The study also examined how the COVID-19 pandemic affected males and females differently. The researchers found that males were more likely than females to die of COVID-19; the age-standardized disease burden rate for COVID-19 among males was nearly twice that of females. However, the secondary effects of the COVID-19 pandemic, including long COVID and mental disorders, hit females hardest. For example, females were twice as likely as males to develop long COVID. Depression, which increased sharply during the pandemic, was most likely to affect females between ages 15 and 65.  Looking at differences between age groups, COVID-19 caused the most disease burden in older adults. For COVID-19, adults 70 years and older had more than double the levels of disease burden compared to adults between the ages of 50 and 69. 

The study highlights not only the diseases and injuries that cut life short and cause poor health, and how the burden of disease from different causes has changed over time, but also examines how these patterns differ across countries and regions. “In essence,” the authors write, the study “provides a comprehensive toolkit to inform and enhance decision-making processes across various levels of governance and practice.”  

GBD 2021 shines a light on the different causes of disease burden, showing which ones have improved and which are stagnating or worsening. It also tallies the number of years that people are living healthy lives. Healthy life expectancy rose significantly in 59 countries and territories between 2010 and 2021, with the greatest improvements in countries ranking lowest on the Socio-demographic Index, jumping from 52.2 years in 2010 to 54.4 years in 2021. In contrast, healthy life expectancy showed minimal change among countries in the highest levels of the Socio-demographic Index, decreasing slightly from 68.9 years in 2010 to 68.5 years in 2021. The findings on healthy life expectancy demonstrate that even though people are living longer lives all over the world, they aren’t spending all those years in good health. The researchers found that the main causes of poor health were low back pain, depressive disorders, and headache disorders. 

“With low back pain, the leading cause of poor health globally, we see that the existing treatments aren’t working well to address it,” said Dr. Damian Santomauro, Affiliate Assistant Professor of Health Metrics Sciences at IHME; Stream Lead at Queensland Centre for Mental Health Research; Adjunct Fellow at the School of Public Health at the University of Queensland; and co-first author of the study. “We need better tools to manage this major cause of global disease burden.”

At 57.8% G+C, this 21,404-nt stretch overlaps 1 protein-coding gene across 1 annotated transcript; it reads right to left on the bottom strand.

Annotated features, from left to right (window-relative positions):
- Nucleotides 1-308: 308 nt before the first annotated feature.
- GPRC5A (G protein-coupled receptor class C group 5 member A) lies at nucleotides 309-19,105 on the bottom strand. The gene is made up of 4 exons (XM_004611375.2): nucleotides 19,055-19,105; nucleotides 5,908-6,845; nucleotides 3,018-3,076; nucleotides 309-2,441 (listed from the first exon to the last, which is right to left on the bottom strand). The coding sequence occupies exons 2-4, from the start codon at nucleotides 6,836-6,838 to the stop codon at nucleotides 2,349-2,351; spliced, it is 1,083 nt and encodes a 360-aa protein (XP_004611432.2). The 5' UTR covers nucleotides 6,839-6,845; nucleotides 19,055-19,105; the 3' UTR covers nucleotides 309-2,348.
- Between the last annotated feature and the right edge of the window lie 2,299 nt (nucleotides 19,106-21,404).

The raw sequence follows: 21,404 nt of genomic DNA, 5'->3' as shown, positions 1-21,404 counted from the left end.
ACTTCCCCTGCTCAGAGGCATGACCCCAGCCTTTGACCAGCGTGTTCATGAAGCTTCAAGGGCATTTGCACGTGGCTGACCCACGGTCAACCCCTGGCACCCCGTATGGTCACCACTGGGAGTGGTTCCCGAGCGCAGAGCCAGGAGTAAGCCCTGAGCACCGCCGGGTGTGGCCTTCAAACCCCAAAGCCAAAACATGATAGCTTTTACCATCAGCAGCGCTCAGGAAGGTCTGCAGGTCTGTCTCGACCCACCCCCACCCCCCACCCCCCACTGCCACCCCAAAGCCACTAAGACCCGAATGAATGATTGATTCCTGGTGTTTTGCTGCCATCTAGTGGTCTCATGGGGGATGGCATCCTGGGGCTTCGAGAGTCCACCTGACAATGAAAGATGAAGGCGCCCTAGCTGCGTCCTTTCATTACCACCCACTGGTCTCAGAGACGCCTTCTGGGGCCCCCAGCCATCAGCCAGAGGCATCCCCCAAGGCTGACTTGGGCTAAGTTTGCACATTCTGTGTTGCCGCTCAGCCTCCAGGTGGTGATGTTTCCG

“In contrast, for depressive disorders, we know what can work: therapy, medication, or both in combination for an adequate period of time. However, most people in the world have little or no access to treatment, unfortunately,” he said. “Considering how depression increased dramatically during the COVID-19 pandemic, it’s urgent to ensure that everyone with this disorder can get treatment.” 

Another way to understand what is making people ill is by looking at which diseases are growing fastest. GBD 2021 reveals that diabetes experienced the most rapid growth among the different causes of poor health, what the researchers call years lived with disability. Age-adjusted years lived with disability due to diabetes rose by 25.9% between 2010 and 2021. Poor health from diabetes increased in every country and territory that the researchers studied.   

“Diabetes is a major contributor to stroke and ischemic heart disease, which are among the top three causes of disease burden worldwide,” said Dr. Theo Vos, Professor Emeritus at IHME and one of the study’s senior authors. “Without intervention, more than 1.3 billion people in the world will be living with diabetes by 2050. To counter the threat of diabetes, we must ensure that people in all countries can access preventive care and treatment, including to anti-obesity medications, which can lower a person’s risk of developing diabetes.”  

For interview requests, journalists may contact media@healthdata.org. For full study results, including the paper and related tables, finalized PDFs are available at bit.ly/GBDDALYs, embargoed until 23:30 UK, 6:30 p.m. EDT on April 17, 2024. The post-embargo link for the paper is https://www.thelancet.com/journals/lancet/article/PIIS0140-6736(24)00757-8/fulltext. An infographic summarizing the study’s findings can be found at https://bit.ly/4aTyVGK.